Wood says peer review processes are used to maintain the quality of evidence in the field of burns treatment and experienced researchers have a good knowledge of the most reliable sources of information. In terms of current contemporary burns practice she asserts that INTEGRA Dermal Regeneration Template, an artificial skin substitute, is a current major burns treatment option by surgeons around the world, but there is room to improve it into the future.
The McComb Foundation, named after respected plastic and reconstructive surgeon Harold McComb, was established in 1999 by Wood (FRACS) in conjunction with scientist Marie Stoner with the aim to "advance the research and development of innovative tissue engineering technologies." The role of the Burns Challenge Ball is to raise awareness of the Foundation. Wood was adamant that if any fundraising event was to be held to support the Foundation, it had to be unique. She also wanted to make sure there was emphasis on constant movement and maintaining function, because this is an important part of burns recovery. For this reason the ball has a big focus on sport. Guests of the event have even included major Western Australian stars like champion batsman Justin Langer and West Coast Eagles captain Darren Glass.
Wood is a huge advocate of exercise in the burns healing process. She says more recent research demonstrates that there are connections between physical activity, exercise, and skin healing. She explains that these regeneration processes are related to changes within the brain that are triggered by exercise, noting that, fundamentally, these processes are also related to the way our body takes shape. For this reason the burns unit at Royal Perth Hospital has a facility for burns patients to exercise.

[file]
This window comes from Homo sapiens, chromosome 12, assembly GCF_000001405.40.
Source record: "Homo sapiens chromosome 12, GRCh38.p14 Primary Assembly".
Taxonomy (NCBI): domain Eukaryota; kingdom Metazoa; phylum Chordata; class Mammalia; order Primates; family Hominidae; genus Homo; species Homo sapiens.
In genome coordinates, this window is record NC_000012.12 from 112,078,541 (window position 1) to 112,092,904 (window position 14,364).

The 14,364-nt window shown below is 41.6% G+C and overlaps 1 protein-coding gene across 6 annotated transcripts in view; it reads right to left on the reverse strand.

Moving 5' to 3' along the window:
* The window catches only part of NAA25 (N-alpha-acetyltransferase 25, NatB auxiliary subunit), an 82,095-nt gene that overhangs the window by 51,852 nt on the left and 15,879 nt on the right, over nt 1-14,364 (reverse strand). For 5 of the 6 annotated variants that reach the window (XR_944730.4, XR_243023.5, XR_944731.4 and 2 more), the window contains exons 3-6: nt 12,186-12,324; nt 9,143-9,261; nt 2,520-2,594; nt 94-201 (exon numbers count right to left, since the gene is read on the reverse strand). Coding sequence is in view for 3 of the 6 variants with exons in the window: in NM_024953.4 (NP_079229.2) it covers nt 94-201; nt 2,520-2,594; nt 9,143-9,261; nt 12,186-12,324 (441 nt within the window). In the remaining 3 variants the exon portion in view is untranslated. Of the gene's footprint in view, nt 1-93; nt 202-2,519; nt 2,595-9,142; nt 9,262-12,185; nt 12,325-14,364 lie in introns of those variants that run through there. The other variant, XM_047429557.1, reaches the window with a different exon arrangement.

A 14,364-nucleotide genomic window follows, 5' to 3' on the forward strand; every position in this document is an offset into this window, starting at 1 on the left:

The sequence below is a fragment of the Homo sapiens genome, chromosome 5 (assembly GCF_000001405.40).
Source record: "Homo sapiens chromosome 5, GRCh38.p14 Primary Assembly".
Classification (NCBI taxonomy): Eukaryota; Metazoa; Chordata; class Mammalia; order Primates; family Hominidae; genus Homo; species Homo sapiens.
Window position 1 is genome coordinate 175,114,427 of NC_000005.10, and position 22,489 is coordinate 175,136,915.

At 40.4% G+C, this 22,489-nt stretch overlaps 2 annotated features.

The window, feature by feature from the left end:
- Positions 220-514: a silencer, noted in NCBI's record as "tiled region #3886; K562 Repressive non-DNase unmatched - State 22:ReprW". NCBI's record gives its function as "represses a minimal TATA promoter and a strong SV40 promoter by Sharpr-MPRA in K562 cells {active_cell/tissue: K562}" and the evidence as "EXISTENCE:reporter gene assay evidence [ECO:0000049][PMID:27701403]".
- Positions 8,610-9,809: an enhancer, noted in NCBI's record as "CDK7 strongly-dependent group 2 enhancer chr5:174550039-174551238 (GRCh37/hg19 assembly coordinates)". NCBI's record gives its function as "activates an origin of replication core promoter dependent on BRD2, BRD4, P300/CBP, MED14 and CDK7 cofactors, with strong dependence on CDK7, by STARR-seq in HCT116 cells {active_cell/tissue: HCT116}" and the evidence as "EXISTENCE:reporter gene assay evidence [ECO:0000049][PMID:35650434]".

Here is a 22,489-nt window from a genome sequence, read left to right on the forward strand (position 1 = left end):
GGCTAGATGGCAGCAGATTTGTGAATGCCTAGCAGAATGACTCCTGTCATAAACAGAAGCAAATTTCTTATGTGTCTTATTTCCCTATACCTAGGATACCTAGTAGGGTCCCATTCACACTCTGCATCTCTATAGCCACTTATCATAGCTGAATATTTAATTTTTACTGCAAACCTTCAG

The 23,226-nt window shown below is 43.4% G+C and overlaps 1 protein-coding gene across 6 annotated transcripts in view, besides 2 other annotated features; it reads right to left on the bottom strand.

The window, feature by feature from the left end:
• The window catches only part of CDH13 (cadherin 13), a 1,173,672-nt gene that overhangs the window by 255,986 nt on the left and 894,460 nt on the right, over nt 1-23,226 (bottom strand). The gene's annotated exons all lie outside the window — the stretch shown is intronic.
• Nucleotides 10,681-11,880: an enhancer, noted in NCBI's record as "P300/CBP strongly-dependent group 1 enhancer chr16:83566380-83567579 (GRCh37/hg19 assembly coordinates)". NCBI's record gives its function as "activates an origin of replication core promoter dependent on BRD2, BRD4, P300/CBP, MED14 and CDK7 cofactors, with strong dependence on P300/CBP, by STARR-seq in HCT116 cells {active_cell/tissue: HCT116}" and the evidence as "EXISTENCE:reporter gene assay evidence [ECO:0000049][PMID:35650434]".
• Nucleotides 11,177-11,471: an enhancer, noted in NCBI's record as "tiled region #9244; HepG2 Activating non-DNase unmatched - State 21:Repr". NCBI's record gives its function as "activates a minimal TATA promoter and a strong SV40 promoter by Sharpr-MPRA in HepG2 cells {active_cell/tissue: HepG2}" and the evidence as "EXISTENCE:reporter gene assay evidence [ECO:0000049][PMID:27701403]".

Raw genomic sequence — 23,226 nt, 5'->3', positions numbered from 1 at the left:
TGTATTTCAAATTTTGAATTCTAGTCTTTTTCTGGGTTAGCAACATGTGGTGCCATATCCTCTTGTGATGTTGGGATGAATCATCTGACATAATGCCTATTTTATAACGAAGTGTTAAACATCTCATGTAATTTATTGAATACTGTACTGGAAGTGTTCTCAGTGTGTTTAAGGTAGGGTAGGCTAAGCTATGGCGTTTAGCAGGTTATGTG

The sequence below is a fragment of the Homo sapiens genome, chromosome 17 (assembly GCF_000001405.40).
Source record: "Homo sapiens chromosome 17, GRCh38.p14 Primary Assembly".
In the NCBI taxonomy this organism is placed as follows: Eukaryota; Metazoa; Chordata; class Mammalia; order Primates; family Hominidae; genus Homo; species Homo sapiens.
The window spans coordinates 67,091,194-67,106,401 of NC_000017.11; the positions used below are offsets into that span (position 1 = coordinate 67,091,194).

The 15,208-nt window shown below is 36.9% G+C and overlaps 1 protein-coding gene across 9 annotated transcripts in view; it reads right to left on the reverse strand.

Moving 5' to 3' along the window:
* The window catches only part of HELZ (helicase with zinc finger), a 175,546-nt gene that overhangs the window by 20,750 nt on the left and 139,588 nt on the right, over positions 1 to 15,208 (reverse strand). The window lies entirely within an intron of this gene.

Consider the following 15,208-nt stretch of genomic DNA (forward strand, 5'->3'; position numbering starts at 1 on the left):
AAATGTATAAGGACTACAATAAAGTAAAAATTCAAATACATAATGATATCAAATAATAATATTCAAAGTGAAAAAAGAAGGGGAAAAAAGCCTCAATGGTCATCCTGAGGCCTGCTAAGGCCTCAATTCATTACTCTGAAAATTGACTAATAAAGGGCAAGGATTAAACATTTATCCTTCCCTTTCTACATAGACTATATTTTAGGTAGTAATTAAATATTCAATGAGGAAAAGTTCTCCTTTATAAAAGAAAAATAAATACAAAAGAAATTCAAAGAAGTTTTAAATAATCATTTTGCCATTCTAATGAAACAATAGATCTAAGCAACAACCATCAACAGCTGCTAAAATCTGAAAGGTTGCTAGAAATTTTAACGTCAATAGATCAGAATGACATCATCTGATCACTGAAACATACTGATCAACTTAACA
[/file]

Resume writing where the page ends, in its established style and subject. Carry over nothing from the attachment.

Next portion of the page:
Such is her respect for and focus on exercise that it has become a profound part of her life. Wood is an avid cyclist, as it's difficult for her to run and it's something her children are passionate about. She has brought up her kids in an environment where they have learned to love sport, and as a mother of six as well as a health practitioner, she is pleased that her six children have grown up fit and healthy with a passion for exercise. The clear bond that Wood has with her family is evident, especially with their willingness to accommodate her huge workload. With her busy schedule and such a large family, she credits her family's teamwork for allowing her to manage her heavy workload. It's something that she remains ever grateful for.
Wood has graciously accepted an invitation to speak at the JBI National Australian Conference on evidence-based clinical leadership. She feels that good leadership is demonstrated through treating colleagues with integrity and having respect for other members of the team. She finds these elements are an important part of having a healthy clinical work environment. On the other hand, she notes that the chief barrier to an effective and positive work environment is bad communication. Wood has observed that communication is often best between colleagues who have worked around each other for a long time, whereas newer colleagues are likely to be affected by communication issues, most likely brought on by busy and hectic work environments. She says that to overcome this, people should take the time to communicate with newer and less experienced colleagues and to explain any points that require clarification.
As a member of the Joanna Briggs Foundation Advisory Board, Wood wants to make evidence accessible. She says there should always be a focus on improvement and a mentality that we need to keep moving forward at all times. She insists the job is never done and there is always so much more to do.
Fiona Wood is one of the keynote speakers at the JBI National Australian Conference on evidence-based clinical leadership in Adelaide, on Aug 13-14, 2012.